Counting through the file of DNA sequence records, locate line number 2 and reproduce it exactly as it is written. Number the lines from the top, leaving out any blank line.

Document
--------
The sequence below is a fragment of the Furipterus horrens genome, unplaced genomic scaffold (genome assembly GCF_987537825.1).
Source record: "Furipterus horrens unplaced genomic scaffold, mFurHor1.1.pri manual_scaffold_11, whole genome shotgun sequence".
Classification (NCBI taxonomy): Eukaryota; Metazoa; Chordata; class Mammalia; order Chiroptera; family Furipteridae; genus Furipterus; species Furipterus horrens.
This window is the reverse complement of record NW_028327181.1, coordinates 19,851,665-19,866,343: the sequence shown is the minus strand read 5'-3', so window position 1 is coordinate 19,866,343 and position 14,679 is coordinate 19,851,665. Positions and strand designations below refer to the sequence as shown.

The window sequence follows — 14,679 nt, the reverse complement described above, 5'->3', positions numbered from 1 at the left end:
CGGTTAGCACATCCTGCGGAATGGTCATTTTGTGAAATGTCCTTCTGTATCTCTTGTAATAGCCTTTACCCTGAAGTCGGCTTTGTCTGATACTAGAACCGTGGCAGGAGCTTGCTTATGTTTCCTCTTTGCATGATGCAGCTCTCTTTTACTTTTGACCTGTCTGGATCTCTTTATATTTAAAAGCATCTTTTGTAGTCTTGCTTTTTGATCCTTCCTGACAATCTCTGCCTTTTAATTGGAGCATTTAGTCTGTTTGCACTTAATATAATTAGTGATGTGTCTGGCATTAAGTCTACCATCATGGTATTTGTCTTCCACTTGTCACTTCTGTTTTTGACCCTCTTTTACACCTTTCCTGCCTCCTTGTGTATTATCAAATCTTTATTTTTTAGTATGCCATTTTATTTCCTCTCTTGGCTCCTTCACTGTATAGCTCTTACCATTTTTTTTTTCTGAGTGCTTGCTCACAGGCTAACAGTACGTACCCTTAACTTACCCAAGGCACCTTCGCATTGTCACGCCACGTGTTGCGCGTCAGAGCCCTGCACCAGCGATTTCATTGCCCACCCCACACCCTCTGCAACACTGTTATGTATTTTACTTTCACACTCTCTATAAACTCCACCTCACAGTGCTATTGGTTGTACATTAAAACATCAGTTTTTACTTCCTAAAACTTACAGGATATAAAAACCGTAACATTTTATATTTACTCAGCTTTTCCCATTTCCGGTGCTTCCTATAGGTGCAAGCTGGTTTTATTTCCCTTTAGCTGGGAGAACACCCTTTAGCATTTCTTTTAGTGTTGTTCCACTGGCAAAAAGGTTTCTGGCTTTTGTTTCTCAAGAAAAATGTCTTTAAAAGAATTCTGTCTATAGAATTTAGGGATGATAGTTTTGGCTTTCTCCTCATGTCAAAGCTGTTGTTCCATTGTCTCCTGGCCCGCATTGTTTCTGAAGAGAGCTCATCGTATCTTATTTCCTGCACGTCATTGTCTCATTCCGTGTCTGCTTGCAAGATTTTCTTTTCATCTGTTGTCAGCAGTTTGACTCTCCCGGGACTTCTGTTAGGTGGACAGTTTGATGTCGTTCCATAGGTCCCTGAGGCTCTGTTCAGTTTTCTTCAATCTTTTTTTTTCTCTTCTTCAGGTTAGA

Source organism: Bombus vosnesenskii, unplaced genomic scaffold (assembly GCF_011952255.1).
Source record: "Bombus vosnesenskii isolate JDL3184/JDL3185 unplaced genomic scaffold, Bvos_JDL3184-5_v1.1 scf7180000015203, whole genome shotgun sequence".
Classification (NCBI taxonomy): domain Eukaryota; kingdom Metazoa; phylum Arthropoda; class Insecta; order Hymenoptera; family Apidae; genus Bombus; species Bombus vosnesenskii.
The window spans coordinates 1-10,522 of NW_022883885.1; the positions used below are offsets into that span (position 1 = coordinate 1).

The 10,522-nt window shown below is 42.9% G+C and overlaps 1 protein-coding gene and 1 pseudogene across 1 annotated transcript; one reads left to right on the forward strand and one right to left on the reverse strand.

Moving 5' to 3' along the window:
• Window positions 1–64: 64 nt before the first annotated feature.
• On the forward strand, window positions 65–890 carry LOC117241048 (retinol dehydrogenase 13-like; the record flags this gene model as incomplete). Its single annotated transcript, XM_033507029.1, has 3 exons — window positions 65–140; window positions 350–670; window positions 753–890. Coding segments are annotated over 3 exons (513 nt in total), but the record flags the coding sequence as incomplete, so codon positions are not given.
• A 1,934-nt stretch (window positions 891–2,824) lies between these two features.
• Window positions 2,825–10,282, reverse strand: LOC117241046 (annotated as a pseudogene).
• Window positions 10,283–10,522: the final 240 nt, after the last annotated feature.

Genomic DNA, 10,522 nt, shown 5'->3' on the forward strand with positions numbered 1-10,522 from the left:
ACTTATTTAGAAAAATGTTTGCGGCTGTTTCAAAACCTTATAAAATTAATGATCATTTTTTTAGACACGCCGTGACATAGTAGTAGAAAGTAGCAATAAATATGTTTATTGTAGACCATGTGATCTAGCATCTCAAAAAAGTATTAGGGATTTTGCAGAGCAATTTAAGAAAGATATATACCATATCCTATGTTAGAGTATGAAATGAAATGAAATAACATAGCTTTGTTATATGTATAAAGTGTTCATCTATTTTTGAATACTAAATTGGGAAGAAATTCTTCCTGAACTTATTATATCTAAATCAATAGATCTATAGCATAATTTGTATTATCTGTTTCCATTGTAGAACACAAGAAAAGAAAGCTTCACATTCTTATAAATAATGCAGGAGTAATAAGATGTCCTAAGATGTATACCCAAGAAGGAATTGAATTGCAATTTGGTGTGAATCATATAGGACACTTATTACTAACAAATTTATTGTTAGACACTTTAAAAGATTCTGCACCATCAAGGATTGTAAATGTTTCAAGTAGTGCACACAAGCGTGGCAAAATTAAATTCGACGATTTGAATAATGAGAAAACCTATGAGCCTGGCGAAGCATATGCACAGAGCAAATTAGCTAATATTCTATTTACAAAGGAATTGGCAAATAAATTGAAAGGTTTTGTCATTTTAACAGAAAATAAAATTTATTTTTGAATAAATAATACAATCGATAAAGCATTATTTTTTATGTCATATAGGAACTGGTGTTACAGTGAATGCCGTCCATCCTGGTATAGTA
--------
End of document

Source record: "Furipterus horrens unplaced genomic scaffold, mFurHor1.1.pri manual_scaffold_11, whole genome shotgun sequence".